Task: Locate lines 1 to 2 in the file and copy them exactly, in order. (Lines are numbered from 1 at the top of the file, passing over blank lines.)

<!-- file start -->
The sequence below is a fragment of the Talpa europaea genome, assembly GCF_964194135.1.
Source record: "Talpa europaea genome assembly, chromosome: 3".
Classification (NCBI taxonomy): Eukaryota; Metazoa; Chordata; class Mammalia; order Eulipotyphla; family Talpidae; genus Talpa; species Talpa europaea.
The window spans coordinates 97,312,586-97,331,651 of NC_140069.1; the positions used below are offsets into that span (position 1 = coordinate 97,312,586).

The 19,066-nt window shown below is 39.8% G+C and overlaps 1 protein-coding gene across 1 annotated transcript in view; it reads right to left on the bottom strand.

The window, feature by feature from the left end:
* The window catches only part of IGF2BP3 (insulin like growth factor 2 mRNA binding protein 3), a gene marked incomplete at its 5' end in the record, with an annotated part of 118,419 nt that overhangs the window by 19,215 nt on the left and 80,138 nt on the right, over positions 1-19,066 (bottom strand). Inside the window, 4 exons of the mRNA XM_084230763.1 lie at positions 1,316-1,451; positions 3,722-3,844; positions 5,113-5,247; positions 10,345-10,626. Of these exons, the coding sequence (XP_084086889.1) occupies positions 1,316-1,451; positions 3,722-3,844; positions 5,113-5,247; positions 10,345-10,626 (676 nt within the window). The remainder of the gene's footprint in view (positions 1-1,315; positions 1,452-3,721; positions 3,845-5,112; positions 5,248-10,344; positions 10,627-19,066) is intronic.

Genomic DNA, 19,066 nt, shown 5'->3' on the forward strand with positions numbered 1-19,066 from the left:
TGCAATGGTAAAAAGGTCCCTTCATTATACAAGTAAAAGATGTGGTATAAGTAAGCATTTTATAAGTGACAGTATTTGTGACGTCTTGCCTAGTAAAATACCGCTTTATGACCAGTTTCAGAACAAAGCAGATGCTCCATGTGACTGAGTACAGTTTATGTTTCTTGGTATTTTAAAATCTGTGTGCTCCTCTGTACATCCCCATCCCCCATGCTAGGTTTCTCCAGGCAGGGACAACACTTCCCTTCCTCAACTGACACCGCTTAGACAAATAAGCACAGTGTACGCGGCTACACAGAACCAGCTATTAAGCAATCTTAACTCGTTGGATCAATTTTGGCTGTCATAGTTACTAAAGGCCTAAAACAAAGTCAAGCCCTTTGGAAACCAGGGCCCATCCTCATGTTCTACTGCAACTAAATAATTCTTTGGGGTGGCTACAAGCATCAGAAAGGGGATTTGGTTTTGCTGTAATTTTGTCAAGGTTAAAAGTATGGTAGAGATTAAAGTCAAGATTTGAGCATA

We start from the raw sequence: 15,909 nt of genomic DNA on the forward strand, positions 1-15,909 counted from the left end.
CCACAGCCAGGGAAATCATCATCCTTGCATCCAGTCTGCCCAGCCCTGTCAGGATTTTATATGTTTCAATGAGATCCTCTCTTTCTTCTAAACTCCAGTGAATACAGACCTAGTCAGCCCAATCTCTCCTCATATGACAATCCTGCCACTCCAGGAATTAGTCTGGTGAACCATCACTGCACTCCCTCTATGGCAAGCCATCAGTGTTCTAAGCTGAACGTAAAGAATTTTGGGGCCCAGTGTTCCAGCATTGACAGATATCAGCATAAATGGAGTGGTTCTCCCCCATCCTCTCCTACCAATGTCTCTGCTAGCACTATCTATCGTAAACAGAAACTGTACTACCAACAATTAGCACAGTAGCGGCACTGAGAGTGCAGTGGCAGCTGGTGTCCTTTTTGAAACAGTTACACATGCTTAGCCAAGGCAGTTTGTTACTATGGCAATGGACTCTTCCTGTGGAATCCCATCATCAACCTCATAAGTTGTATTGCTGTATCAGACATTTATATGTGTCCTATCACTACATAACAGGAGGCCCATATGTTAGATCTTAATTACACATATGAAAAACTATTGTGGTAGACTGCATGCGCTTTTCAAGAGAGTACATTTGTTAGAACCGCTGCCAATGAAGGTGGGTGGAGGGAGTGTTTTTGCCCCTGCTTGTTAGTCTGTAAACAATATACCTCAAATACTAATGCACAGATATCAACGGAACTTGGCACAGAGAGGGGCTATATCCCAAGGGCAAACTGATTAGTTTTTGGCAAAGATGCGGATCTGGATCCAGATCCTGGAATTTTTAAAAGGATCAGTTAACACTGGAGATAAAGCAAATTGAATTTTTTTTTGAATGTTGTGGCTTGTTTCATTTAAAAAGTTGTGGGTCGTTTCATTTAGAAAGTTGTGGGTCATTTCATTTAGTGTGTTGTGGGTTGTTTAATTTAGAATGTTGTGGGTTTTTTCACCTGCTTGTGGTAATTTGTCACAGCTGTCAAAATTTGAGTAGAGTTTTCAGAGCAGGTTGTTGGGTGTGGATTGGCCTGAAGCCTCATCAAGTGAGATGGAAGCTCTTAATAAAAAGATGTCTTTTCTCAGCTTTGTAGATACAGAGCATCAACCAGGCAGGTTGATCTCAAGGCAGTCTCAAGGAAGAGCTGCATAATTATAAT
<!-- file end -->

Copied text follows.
The sequence below is a fragment of the Talpa europaea genome, assembly GCF_964194135.1.
Source record: "Talpa europaea genome assembly, chromosome: 3".